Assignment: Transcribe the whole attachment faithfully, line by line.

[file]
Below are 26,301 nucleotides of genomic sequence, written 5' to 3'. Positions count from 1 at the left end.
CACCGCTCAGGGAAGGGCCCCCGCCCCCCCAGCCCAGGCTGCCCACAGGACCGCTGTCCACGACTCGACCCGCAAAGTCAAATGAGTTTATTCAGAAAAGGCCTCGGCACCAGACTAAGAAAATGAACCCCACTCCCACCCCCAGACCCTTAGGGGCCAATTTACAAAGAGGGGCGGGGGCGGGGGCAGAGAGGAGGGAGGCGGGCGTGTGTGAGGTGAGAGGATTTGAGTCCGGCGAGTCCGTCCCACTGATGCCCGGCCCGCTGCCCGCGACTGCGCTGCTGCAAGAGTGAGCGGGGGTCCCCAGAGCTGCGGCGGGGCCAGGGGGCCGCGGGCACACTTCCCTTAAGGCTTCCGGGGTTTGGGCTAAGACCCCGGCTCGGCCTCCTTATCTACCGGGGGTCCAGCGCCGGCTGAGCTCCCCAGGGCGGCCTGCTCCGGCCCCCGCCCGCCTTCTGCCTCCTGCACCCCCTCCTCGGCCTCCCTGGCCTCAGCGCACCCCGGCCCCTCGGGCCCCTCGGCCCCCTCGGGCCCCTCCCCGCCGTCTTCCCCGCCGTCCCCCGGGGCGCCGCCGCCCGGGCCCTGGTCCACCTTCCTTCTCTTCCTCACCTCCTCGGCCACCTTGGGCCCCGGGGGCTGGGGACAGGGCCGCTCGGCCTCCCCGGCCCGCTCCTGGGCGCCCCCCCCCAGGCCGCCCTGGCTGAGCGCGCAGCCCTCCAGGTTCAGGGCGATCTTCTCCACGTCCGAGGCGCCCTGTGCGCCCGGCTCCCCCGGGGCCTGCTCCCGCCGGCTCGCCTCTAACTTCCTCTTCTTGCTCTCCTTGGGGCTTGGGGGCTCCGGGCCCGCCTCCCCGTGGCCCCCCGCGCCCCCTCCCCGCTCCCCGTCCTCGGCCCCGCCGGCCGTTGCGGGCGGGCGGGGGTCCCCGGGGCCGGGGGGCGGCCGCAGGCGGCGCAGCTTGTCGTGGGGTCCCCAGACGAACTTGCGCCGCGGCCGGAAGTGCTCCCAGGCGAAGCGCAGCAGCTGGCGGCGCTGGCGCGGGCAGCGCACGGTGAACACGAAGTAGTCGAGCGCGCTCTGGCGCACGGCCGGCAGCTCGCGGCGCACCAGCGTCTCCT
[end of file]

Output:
Below are 26,301 nucleotides of genomic sequence, written 5' to 3'. Positions count from 1 at the left end.
CACCGCTCAGGGAAGGGCCCCCGCCCCCCCAGCCCAGGCTGCCCACAGGACCGCTGTCCACGACTCGACCCGCAAAGTCAAATGAGTTTATTCAGAAAAGGCCTCGGCACCAGACTAAGAAAATGAACCCCACTCCCACCCCCAGACCCTTAGGGGCCAATTTACAAAGAGGGGCGGGGGCGGGGGCAGAGAGGAGGGAGGCGGGCGTGTGTGAGGTGAGAGGATTTGAGTCCGGCGAGTCCGTCCCACTGATGCCCGGCCCGCTGCCCGCGACTGCGCTGCTGCAAGAGTGAGCGGGGGTCCCCAGAGCTGCGGCGGGGCCAGGGGGCCGCGGGCACACTTCCCTTAAGGCTTCCGGGGTTTGGGCTAAGACCCCGGCTCGGCCTCCTTATCTACCGGGGGTCCAGCGCCGGCTGAGCTCCCCAGGGCGGCCTGCTCCGGCCCCCGCCCGCCTTCTGCCTCCTGCACCCCCTCCTCGGCCTCCCTGGCCTCAGCGCACCCCGGCCCCTCGGGCCCCTCGGCCCCCTCGGGCCCCTCCCCGCCGTCTTCCCCGCCGTCCCCCGGGGCGCCGCCGCCCGGGCCCTGGTCCACCTTCCTTCTCTTCCTCACCTCCTCGGCCACCTTGGGCCCCGGGGGCTGGGGACAGGGCCGCTCGGCCTCCCCGGCCCGCTCCTGGGCGCCCCCCCCCAGGCCGCCCTGGCTGAGCGCGCAGCCCTCCAGGTTCAGGGCGATCTTCTCCACGTCCGAGGCGCCCTGTGCGCCCGGCTCCCCCGGGGCCTGCTCCCGCCGGCTCGCCTCTAACTTCCTCTTCTTGCTCTCCTTGGGGCTTGGGGGCTCCGGGCCCGCCTCCCCGTGGCCCCCCGCGCCCCCTCCCCGCTCCCCGTCCTCGGCCCCGCCGGCCGTTGCGGGCGGGCGGGGGTCCCCGGGGCCGGGGGGCGGCCGCAGGCGGCGCAGCTTGTCGTGGGGTCCCCAGACGAACTTGCGCCGCGGCCGGAAGTGCTCCCAGGCGAAGCGCAGCAGCTGGCGGCGCTGGCGCGGGCAGCGCACGGTGAACACGAAGTAGTCGAGCGCGCTCTGGCGCACGGCCGGCAGCTCGCGGCGCACCAGCGTCTCCT